Some years ago, I learned that Charles “Victory” Faust was buried just south of Tacoma. As it happened, my travels since have routinely taken me within a few miles of Charlie Faust’s resting place. When I took the train to and from Seattle, I would gaze to the East and think about Faust; when I drove, I would gaze to the West.
Finally, last weekend I made a little arrangement with my ever-tolerant wife.
Alas, my ever-tolerant wife wasn’t feeling well, so she stayed in the car. I grabbed the infant from her plastically indestructible seat, and off we went in search of Charlie Faust, or what’s left of him anyway.
I’ve made a habit of this, over the years, going to see the monuments to baseball stars. And Charlie Faust might be the oddest, unlikeliest star in baseball history, if not the history of American professional sports.
I first came upon Charlie Faust 30-odd years ago, the first time I read Larry Ritter’s seminal book, The Glory of Their Times. The book, a collection of (brilliantly edited) interviews of players from baseball’s Dead Ball Era, included a chapter on New York Giants outfielder Fred Snodgrass, who told the most incredible story about a fellow from Kansas named Charlie Faust who showed up one day, and told manager John McGraw a fortuneteller had told him he would pitch the Giants to a championship.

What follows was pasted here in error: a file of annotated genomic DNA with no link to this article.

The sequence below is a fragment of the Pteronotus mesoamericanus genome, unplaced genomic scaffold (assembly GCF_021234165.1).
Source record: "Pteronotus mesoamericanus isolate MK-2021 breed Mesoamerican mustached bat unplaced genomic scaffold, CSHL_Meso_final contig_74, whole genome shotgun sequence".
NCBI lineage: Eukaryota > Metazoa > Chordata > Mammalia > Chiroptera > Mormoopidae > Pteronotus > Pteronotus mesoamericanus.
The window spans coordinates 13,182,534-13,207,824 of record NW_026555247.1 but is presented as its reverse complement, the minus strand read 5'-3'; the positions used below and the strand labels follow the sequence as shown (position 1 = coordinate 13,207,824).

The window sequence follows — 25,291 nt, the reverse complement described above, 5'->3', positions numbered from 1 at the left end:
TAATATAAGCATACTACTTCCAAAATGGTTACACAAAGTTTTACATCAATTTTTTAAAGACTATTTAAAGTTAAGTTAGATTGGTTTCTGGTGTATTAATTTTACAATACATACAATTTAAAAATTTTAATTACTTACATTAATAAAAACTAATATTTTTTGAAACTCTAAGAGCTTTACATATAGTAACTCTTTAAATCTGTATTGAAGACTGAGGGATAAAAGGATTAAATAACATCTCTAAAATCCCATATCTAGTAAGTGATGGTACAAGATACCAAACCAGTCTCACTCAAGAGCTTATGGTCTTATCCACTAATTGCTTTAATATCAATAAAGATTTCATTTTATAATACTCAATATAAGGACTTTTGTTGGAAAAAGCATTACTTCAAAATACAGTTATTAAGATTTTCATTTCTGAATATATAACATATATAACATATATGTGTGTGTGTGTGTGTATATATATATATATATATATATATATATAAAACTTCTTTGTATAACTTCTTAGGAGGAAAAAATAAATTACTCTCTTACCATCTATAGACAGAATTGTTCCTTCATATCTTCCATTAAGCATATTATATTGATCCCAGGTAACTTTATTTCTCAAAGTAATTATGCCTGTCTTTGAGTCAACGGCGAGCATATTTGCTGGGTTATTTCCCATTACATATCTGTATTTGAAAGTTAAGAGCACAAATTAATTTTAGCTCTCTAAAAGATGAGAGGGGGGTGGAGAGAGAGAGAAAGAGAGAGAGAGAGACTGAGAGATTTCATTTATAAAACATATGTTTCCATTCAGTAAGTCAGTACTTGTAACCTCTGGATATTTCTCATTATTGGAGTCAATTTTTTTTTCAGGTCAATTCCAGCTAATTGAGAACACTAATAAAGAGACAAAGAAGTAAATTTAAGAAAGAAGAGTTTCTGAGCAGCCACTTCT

Of course McGraw thought Faust was a kook, but the players (and the many New York writers!) got a kick out of Faust, so he was allowed to hang around the club for a while.
And pitch in a couple of actual games that counted.
And damn if that fortuneteller wasn’t almost right. According to Faust’s biographer, “From the time [Faust] met McGraw in St. Louis to the day the Giants clinched the pennant, the team had a record of 39-9. When he was in uniform and exerting his jinxing powers, their record was an astonishing 36-2.”
The Giants’ luck ran out in the World Series against the Athletics, and the next spring Faust was back … but this time with the Dodgers, for whom he pitched an entire exhibition game in Hot Springs, Arkansas. Faust would rejoin the Giants when the real season began … and again they couldn’t lose, opening the season with an astounding 54-11 record. Still, McGraw (again) grew tired of Faust, who was finally convinced to return home to Kansas, from where he would (the Giants told him) be summoned when needed.
The Giants won the pennant again, and lost the World Series again. Meanwhile, the summons would never come. So Faust “peppered McGraw and the National League office with requests for reinstatement on the team, with back pay for his contributions to their pennants.” That worked as well as you might guess. Meanwhile, Faust moved to California and then Seattle, where he joined his brother. In 1914, he attempted to rejoin the Giants, an effort bound to fail when Faust walked from Seattle to Portland, where he was found on the streets in a daze, and shipped to the state’s mental hospital in Salem; on his admission form, Faust listed his profession as “professional ballplayer.” Diagnosed with dementia, after seven weeks Faust was sent back to his brother in Seattle. But before long he was back in the hospital, this time the Western State Hospital just of south of Tacoma. And in June of 1915, he died there of tuberculosis.